I am practicing design patterns and OO concepts such as inheritance in java and I'm writing an application that represents a vending machine.

I have two questions focused on ideal structure and design patterns:

  1. What is an alternative way to decide which treat from the vending machine to manufacture based on the passed name parameter of the treat object(see below there are three treat type classes derived from a treat superclass). I am currently using switch statements and conditional statements based on treat name.
  2. What is the best way to represent a list of potential variables for "brand name" of the treat. The brand names can be used by a salty treat or a sweet treat, but not by the healthy treat.

So I have a vending machine class that has a "treat" class that represents a superclass for all treats held within the machine.

The treat class has three types of objects that inherit from treat: "salty", "sweet", "healthy."

Each of these types of objects will then have specific methods (like getIngredients()) and member variables (name, price) that are unique to those objects.

But I'd like to have a class that is merely a list of the brand names that can be a member variable of the salty and sweet treat objects. Healthy is different because it won't have a brand -- it will just be fruit.

For example, the Nabisco brand could be a member variable of two of the three treat types: "Oreos" (sweet), "Wheat thins" (salty).

Should I maybe use a command pattern to determine which treat to generate based on the name? I'd just like to avoid switch/conditionals if possible and use the best design patterns for each task. I've watched videos and have been reading tutorials on how to use patterns but I'm still unsure in these two cases which is best to use. I also can't find a good example on stack exchange that deals with my issue there.

Should I try to use a strategy pattern to store this list of brands that has no other function but is simply an attribute stored within an object? Something like BrandStrategy --> assignBrand() --should brand even be stored in it's own class? It seems like it should since two subclasses would use it.

Diagram of Program:

                                 FactoryMethod (Creates treat based on treat "name")
                                      Treat    (Abstract class)
                                   /    |    \

                              Sweet   Salty   Healthy (Concrete classes: inherit from treat)
                                ^       ^
                                |       |       
                               Brand class (member variable of sweet & salty)

I have been reading about design patterns and best practices and I've been trying to avoid switch statements and conditional statements to generate specific objects and I've been reading that poor use of enums can create brittle code. I originally had "brand" stored as an enum but I'm realizing now that is a bad way to do it since that value is likely to change (basing this statement off of this post I researched).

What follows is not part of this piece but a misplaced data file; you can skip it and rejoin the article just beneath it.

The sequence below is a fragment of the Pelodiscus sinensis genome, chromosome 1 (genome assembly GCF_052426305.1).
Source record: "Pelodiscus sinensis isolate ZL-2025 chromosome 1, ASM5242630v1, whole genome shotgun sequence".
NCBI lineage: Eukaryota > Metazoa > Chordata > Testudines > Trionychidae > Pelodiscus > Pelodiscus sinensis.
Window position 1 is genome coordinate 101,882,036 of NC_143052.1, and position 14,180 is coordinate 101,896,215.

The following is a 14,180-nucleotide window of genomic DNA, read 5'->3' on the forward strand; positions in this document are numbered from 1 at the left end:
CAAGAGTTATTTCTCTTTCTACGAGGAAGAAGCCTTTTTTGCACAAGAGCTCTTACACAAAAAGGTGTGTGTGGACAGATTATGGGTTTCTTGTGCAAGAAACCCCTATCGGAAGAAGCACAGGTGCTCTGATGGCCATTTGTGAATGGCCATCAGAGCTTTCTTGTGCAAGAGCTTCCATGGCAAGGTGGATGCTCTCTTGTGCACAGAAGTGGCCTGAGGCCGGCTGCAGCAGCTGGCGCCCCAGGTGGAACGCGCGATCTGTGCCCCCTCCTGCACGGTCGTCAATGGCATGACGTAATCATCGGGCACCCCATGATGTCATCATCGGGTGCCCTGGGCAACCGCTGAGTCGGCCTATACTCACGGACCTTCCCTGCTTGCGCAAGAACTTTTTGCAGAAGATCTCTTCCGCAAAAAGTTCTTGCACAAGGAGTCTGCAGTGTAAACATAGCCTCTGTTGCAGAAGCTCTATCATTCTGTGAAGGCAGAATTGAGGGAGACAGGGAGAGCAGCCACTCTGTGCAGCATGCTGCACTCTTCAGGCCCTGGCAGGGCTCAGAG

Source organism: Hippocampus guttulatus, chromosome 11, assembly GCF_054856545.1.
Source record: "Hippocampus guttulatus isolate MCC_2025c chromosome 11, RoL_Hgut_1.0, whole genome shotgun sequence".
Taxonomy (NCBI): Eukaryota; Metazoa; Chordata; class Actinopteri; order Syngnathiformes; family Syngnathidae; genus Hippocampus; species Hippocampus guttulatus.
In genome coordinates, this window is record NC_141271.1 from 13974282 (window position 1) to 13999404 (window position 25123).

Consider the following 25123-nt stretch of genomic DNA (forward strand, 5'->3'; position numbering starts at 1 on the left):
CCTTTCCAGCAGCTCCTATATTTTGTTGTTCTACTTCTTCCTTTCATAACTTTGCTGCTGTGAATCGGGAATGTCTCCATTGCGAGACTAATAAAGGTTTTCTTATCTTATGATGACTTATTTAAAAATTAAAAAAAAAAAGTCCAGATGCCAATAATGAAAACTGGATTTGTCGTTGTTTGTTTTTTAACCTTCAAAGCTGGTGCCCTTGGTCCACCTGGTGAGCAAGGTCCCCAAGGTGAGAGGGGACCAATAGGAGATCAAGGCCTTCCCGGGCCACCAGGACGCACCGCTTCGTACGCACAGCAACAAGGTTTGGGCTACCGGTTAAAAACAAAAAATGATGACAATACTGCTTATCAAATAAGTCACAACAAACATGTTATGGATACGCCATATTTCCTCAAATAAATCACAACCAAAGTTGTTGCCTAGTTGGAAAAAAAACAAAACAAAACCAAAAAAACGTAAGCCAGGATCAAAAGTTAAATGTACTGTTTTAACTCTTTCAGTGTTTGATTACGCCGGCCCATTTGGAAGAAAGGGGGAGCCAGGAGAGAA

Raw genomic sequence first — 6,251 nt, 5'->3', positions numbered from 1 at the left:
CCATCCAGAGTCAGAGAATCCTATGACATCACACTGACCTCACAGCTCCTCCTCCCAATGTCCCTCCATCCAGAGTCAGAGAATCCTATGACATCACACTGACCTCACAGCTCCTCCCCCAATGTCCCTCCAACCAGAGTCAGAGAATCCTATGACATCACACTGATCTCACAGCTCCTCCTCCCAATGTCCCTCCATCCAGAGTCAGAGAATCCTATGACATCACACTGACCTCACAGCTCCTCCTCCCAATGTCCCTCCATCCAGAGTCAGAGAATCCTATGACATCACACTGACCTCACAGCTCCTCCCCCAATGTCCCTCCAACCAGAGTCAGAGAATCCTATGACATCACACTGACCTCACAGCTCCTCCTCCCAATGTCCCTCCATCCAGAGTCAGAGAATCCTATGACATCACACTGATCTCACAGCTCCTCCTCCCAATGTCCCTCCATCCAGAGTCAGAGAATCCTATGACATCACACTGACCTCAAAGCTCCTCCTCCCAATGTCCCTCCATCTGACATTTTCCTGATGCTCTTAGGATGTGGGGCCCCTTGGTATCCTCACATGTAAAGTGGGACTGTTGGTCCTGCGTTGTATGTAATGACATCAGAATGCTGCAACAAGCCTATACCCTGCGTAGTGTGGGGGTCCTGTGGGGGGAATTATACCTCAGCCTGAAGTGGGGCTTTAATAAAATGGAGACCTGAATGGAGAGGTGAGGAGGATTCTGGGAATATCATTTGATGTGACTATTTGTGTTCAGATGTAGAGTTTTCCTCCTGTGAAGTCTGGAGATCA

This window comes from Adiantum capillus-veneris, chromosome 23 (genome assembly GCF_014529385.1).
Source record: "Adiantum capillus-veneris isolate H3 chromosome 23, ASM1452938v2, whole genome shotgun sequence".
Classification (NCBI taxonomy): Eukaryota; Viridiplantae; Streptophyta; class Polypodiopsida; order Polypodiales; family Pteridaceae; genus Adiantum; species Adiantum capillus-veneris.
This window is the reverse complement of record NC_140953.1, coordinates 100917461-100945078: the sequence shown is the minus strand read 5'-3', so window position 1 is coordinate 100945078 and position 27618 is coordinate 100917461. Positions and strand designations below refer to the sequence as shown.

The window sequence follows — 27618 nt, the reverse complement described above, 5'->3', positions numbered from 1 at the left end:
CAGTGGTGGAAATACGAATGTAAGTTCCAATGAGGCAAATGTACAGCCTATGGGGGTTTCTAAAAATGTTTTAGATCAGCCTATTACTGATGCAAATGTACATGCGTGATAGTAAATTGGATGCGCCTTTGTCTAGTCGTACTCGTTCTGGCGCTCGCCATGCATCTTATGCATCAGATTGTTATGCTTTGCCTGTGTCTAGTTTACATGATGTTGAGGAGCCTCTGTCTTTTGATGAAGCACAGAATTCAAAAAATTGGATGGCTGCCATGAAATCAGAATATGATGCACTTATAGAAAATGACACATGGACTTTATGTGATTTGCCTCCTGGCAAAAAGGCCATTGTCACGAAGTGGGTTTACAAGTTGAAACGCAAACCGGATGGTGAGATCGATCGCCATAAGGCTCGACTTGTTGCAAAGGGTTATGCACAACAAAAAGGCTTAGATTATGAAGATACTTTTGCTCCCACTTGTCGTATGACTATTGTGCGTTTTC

Here are some of the stack exchange posts and tutorials I have read:

  1. https://stackoverflow.com/questions/61024826/what-is-the-best-way-to-structure-a-group-of-variables-that-have-a-group-of-vari
  2. Refactoring Switch Statements and is there any real use for Switch Statements at all?
  3. https://www.planetgeek.ch/2009/07/01/enums-are-evil/
  4. https://stackoverflow.com/questions/4417070/switch-statements-are-bad
  5. https://www.javatpoint.com/design-patterns-in-java
  6. https://stackoverflow.com/questions/38855909/alternative-to-enum-in-design-pattern
  • 3
    This will be closed as "too broad", but here are some general comments: - Design patterns are not ingredients that you add to a system in order to fulfill a recipe. Asking yourself or others "Which design pattern should I use here?" is nearly always misguided. The point of a design pattern is to help you recognize the recurring pattern in your requirements, and then implement the recurring solution without considering another pattern. Aug 2, 2021 at 14:24
  • 3
    Also, if you really must create objects of different types depending on textual input to your system, then ultimately you have to use if, switch or equivalent constructs. You can hide them, but you can't get rid of them. Wrapping them into a Factory is a good idea, but that doesn't change the fact that you need an if. Aug 2, 2021 at 14:26
  • 1
    Implementing different brands as an enum is indeed a bad idea, but implementing them as sister classes is almost as bad. You really should try to find a solution that doesn't require recompiling when a brand is added. Depending on how you factor things, the brand might be nothing more than a string-typed label, while the business-relevant aspects between brands are represented by classes that implement that aspect, not a brand that happens to have it. Aug 2, 2021 at 14:29
  • 1
    I'm not sure I understand your diagram. What is brand, exactly? A property or a class? Why do you need Salty and Sweet classes? What about things that are Sweet and Salty? I used to buy something out of a vending machine that was literally labelled "sweet & salty"